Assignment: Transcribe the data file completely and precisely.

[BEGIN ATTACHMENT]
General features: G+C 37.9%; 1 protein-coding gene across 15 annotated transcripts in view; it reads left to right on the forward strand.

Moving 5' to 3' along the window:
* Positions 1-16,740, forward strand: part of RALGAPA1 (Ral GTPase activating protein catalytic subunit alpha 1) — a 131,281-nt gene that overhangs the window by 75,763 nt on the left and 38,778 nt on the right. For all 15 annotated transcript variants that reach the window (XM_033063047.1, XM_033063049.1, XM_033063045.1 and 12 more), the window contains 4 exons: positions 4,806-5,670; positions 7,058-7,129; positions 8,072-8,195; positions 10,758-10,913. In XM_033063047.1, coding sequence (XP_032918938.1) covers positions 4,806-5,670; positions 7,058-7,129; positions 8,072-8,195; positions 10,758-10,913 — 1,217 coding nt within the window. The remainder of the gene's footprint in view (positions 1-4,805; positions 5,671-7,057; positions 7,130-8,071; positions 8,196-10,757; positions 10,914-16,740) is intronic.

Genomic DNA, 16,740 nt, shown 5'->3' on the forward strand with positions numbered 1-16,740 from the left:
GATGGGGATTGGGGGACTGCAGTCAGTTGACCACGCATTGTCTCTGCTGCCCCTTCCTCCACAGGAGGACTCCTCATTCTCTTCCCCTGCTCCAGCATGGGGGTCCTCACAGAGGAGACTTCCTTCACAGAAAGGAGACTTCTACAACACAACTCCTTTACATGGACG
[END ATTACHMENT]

General features: G+C 37.9%; 1 protein-coding gene across 15 annotated transcripts in view; it reads left to right on the forward strand.

Moving 5' to 3' along the window:
* Positions 1-16,740, forward strand: part of RALGAPA1 (Ral GTPase activating protein catalytic subunit alpha 1) — a 131,281-nt gene that overhangs the window by 75,763 nt on the left and 38,778 nt on the right. For all 15 annotated transcript variants that reach the window (XM_033063047.1, XM_033063049.1, XM_033063045.1 and 12 more), the window contains 4 exons: positions 4,806-5,670; positions 7,058-7,129; positions 8,072-8,195; positions 10,758-10,913. In XM_033063047.1, coding sequence (XP_032918938.1) covers positions 4,806-5,670; positions 7,058-7,129; positions 8,072-8,195; positions 10,758-10,913 — 1,217 coding nt within the window. The remainder of the gene's footprint in view (positions 1-4,805; positions 5,671-7,057; positions 7,130-8,071; positions 8,196-10,757; positions 10,914-16,740) is intronic.

Genomic DNA, 16,740 nt, shown 5'->3' on the forward strand with positions numbered 1-16,740 from the left:
GATGGGGATTGGGGGACTGCAGTCAGTTGACCACGCATTGTCTCTGCTGCCCCTTCCTCCACAGGAGGACTCCTCATTCTCTTCCCCTGCTCCAGCATGGGGGTCCTCACAGAGGAGACTTCCTTCACAGAAAGGAGACTTCTACAACACAACTCCTTTACATGGACG